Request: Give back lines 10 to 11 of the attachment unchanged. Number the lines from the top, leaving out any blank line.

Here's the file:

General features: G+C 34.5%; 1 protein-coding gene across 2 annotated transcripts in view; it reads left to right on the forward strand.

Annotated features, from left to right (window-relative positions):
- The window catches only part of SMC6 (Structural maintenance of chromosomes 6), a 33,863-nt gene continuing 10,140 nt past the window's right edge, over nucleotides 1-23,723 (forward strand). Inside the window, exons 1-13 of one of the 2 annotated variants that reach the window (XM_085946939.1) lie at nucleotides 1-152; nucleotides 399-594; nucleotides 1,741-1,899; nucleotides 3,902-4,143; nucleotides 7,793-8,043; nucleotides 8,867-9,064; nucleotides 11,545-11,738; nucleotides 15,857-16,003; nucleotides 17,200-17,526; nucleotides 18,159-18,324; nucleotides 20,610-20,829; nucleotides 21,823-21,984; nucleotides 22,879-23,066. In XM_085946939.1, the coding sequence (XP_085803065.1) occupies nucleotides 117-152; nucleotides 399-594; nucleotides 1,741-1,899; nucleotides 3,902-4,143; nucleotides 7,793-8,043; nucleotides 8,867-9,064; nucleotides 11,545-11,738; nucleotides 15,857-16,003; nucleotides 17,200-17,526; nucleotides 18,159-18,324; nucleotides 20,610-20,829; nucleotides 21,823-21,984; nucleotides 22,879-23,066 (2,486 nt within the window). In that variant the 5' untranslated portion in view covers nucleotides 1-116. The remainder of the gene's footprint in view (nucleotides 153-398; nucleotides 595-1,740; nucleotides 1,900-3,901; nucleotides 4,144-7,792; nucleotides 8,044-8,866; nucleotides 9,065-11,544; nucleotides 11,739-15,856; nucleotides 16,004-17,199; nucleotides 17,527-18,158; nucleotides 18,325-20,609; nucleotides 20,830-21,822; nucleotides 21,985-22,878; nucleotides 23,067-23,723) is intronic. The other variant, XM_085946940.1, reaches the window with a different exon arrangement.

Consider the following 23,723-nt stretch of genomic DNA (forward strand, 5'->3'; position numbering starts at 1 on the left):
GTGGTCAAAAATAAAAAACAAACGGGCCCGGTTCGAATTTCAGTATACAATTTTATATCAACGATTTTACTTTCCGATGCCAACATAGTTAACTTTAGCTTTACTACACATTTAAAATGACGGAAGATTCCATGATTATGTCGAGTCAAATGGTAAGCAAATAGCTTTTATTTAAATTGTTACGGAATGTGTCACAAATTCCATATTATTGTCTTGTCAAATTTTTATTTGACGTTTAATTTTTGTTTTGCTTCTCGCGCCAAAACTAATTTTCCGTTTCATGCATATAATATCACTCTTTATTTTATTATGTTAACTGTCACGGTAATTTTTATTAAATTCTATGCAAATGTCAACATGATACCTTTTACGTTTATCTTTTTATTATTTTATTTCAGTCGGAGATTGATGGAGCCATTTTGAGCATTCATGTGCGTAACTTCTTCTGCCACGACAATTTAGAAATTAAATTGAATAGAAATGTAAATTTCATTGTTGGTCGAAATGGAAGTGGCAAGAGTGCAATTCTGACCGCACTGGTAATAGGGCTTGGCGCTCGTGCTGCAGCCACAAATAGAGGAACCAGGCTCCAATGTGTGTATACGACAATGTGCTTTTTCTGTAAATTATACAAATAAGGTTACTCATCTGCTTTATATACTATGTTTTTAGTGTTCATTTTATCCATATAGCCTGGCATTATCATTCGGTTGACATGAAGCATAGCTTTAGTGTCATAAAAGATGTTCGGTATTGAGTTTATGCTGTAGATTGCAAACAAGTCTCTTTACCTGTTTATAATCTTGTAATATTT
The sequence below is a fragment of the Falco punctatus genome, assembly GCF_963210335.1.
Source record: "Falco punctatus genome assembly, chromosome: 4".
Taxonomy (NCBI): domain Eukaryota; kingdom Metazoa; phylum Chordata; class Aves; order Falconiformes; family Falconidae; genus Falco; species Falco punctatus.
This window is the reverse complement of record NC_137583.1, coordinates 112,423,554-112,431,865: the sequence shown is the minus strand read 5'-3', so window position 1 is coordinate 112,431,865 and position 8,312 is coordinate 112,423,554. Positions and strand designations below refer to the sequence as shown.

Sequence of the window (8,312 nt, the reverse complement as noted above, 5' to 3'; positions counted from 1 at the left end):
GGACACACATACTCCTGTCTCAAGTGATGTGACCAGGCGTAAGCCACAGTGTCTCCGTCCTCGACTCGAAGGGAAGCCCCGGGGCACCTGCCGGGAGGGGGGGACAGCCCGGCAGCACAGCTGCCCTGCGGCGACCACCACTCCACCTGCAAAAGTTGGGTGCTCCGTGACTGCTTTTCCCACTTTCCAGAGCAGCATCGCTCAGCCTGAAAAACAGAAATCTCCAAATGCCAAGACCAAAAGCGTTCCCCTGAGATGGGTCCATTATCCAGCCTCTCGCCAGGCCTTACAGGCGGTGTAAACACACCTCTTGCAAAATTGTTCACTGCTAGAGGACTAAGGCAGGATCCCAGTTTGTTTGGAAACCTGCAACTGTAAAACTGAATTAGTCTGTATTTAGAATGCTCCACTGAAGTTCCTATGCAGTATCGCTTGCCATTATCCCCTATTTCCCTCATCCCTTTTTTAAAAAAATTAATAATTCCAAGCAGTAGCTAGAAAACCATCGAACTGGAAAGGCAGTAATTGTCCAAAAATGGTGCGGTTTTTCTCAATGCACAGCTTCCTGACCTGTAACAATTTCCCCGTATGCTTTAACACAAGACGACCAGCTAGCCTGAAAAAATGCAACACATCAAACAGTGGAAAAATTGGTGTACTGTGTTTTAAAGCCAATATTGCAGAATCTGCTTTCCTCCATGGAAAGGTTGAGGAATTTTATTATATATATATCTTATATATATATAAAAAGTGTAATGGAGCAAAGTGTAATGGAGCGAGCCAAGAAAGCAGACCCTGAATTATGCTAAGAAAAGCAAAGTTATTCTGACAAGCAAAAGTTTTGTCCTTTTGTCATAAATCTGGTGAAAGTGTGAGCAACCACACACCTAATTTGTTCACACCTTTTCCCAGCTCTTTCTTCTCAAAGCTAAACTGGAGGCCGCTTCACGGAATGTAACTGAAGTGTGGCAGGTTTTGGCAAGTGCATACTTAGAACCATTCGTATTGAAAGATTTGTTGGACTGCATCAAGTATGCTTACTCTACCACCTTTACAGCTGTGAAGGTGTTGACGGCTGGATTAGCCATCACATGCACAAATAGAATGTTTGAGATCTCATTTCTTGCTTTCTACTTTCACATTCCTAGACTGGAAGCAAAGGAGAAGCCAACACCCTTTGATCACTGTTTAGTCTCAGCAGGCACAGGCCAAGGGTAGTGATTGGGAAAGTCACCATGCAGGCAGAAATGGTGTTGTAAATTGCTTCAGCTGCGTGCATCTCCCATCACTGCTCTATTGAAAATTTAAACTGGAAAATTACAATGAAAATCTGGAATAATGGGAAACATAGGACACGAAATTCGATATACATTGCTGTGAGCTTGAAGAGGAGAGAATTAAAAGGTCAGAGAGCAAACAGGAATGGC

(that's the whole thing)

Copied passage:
Sequence of the window (8,312 nt, the reverse complement as noted above, 5' to 3'; positions counted from 1 at the left end):
GGACACACATACTCCTGTCTCAAGTGATGTGACCAGGCGTAAGCCACAGTGTCTCCGTCCTCGACTCGAAGGGAAGCCCCGGGGCACCTGCCGGGAGGGGGGGACAGCCCGGCAGCACAGCTGCCCTGCGGCGACCACCACTCCACCTGCAAAAGTTGGGTGCTCCGTGACTGCTTTTCCCACTTTCCAGAGCAGCATCGCTCAGCCTGAAAAACAGAAATCTCCAAATGCCAAGACCAAAAGCGTTCCCCTGAGATGGGTCCATTATCCAGCCTCTCGCCAGGCCTTACAGGCGGTGTAAACACACCTCTTGCAAAATTGTTCACTGCTAGAGGACTAAGGCAGGATCCCAGTTTGTTTGGAAACCTGCAACTGTAAAACTGAATTAGTCTGTATTTAGAATGCTCCACTGAAGTTCCTATGCAGTATCGCTTGCCATTATCCCCTATTTCCCTCATCCCTTTTTTAAAAAAATTAATAATTCCAAGCAGTAGCTAGAAAACCATCGAACTGGAAAGGCAGTAATTGTCCAAAAATGGTGCGGTTTTTCTCAATGCACAGCTTCCTGACCTGTAACAATTTCCCCGTATGCTTTAACACAAGACGACCAGCTAGCCTGAAAAAATGCAACACATCAAACAGTGGAAAAATTGGTGTACTGTGTTTTAAAGCCAATATTGCAGAATCTGCTTTCCTCCATGGAAAGGTTGAGGAATTTTATTATATATATATCTTATATATATATAAAAAGTGTAATGGAGCAAAGTGTAATGGAGCGAGCCAAGAAAGCAGACCCTGAATTATGCTAAGAAAAGCAAAGTTATTCTGACAAGCAAAAGTTTTGTCCTTTTGTCATAAATCTGGTGAAAGTGTGAGCAACCACACACCTAATTTGTTCACACCTTTTCCCAGCTCTTTCTTCTCAAAGCTAAACTGGAGGCCGCTTCACGGAATGTAACTGAAGTGTGGCAGGTTTTGGCAAGTGCATACTTAGAACCATTCGTATTGAAAGATTTGTTGGACTGCATCAAGTATGCTTACTCTACCACCTTTACAGCTGTGAAGGTGTTGACGGCTGGATTAGCCATCACATGCACAAATAGAATGTTTGAGATCTCATTTCTTGCTTTCTACTTTCACATTCCTAGACTGGAAGCAAAGGAGAAGCCAACACCCTTTGATCACTGTTTAGTCTCAGCAGGCACAGGCCAAGGGTAGTGATTGGGAAAGTCACCATGCAGGCAGAAATGGTGTTGTAAATTGCTTCAGCTGCGTGCATCTCCCATCACTGCTCTATTGAAAATTTAAACTGGAAAATTACAATGAAAATCTGGAATAATGGGAAACATAGGACACGAAATTCGATATACATTGCTGTGAGCTTGAAGAGGAGAGAATTAAAAGGTCAGAGAGCAAACAGGAATGGC